Did you know that in the years 2016-2019, 86 colleges shut down or merged with other schools? Even worse, in the 2019-2020 school year 53 colleges closed permanently. Many students are unhappy with the standards of their university, especially when compared to the cost of education. When the pandemic hit the country, students were no longer able to excuse the financial burden of college when they were not happy with their overall experience.
From 2019 to 2021, undergraduate enrollment fell by 7.8%, the largest 2 year drop the country has seen in the last 50 years. In 2022, there are more than 1 million fewer students who are enrolled in college than before the pandemic began. During the pandemic, 56% of US college students said they could no longer afford their tuition. Nearly 7% of students had already decided to unenroll in order to take on full-time employment or alternative, less expensive education options. This translated to nearly 500,000 undergraduates dropping out in the fall of 2021.
This sharp decrease in enrollment led to millions of dollars in lost tuition revenue for universities over the course of the pandemic. In fact, 74% of higher education professionals say their institution is facing financial constraints, with smaller schools more likely to struggle. With this lost revenue, universities are finding it more difficult to provide satisfactory programs, dining options, and living situations to their students. Students who were already cautious of enrolling in college due to financial reasons are now struggling to find reasons to enroll when they are expecting an unsatisfactory experience.
With so many students unenrolling due to this financial burden, student loan relief was announced in August of 2022. Students who receive Pell Grants can be eligible to have $20,000 in debt canceled, and students who did not receive Pell Grants are eligible to have up to $10,000 canceled. Students can also have their monthly payments cut in half, and it has been announced that the cost of education will be lowered to continue encouraging enrollment in university. With more students now having access to the financial means to afford college, universities are expecting to see an uptick in enrollment.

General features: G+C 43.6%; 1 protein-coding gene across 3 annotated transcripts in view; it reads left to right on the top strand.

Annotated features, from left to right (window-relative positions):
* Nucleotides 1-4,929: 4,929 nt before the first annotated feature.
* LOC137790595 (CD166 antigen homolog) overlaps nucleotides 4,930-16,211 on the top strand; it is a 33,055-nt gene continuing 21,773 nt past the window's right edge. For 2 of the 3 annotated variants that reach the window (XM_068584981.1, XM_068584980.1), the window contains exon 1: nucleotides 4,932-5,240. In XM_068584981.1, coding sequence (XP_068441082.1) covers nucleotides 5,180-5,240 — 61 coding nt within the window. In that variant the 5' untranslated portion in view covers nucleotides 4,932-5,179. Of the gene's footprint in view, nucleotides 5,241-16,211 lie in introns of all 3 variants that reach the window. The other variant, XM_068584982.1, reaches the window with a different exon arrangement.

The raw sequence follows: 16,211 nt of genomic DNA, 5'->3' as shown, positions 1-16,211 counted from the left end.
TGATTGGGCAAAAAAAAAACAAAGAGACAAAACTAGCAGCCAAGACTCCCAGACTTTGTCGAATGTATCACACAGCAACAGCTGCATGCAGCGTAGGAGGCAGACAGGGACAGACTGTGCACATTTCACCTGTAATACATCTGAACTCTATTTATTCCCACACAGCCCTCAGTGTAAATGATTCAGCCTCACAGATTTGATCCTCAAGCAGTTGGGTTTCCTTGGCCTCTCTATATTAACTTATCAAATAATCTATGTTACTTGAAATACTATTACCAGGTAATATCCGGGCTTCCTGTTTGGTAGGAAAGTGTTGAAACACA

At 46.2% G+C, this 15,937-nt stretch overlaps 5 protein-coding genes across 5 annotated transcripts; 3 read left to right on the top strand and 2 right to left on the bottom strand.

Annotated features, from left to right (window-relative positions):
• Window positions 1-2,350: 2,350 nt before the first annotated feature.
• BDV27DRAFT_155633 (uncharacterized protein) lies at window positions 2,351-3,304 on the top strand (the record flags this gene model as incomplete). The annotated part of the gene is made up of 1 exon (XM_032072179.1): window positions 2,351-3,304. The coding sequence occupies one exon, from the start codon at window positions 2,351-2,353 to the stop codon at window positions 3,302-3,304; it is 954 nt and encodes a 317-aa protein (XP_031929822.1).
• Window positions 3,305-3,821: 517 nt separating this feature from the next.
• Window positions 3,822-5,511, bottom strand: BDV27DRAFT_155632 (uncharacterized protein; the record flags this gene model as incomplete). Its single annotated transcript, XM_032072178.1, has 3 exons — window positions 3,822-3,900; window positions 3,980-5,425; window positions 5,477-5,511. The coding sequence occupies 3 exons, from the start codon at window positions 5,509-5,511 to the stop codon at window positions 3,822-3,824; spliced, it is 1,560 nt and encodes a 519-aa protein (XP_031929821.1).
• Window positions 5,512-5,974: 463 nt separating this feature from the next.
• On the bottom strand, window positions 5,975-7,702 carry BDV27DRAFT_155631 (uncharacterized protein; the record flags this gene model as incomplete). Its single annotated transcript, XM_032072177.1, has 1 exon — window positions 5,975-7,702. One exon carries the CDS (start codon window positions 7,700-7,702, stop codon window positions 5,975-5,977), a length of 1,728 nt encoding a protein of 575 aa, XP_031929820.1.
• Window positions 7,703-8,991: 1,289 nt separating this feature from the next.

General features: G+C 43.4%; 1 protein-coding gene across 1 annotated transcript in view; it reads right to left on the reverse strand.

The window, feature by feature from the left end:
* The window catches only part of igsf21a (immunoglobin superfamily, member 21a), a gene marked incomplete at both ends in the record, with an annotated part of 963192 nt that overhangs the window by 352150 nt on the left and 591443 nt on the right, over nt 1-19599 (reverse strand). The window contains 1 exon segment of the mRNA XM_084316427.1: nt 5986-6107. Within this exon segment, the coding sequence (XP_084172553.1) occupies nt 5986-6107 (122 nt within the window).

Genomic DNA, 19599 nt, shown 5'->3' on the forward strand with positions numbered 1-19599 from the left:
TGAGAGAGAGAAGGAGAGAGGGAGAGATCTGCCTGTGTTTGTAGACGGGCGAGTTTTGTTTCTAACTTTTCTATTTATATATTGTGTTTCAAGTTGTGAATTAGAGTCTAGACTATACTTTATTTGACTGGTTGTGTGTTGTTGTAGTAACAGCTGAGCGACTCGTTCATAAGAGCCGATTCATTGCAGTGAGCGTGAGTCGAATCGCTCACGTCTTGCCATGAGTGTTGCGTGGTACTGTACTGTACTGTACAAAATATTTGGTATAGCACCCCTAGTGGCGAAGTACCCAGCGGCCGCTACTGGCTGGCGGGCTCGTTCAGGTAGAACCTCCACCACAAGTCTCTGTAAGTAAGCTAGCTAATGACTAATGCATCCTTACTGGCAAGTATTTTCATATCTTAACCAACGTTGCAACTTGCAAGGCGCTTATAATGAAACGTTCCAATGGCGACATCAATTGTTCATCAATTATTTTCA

So how does this all relate to customer experience? If you think of today’s students as the customers, there are lessons to be gained from today’s student experience.
While loan forgiveness is a great step in saving colleges from shutting down in the future, it is still important for universities to foster good relationships with their applicants and enrolled students.
Students are to universities as customers are to any business: they are paying money to receive services. In the case for students, they are paying their university to receive an education as well as room and board. Recent studies determined that the number of students who are dissatisfied with their university experience is on the rise, and this is also leading to the high number of students unenrolling. If students’ needs are met, they are provided with an enriching learning environment, and they feel as though their administration listens to and cares about them, universities are more likely to see higher enrollment and a better retention of students overall.
Sound familiar if you’re a customer experience professional? It should.
Many universities are still in danger of closing down even this year. Ensuring that more students can afford the costs of universities with loan forgiveness programs may help, but students will not apply if they are not satisfied with the conditions of a school. Universities can hold information sessions or send out surveys to their students in order to hear feedback and make necessary changes to ensure the happiness of their students. With satisfied students there is less risk for a university to have to close its doors, and education can continue to be a priority for the next generation.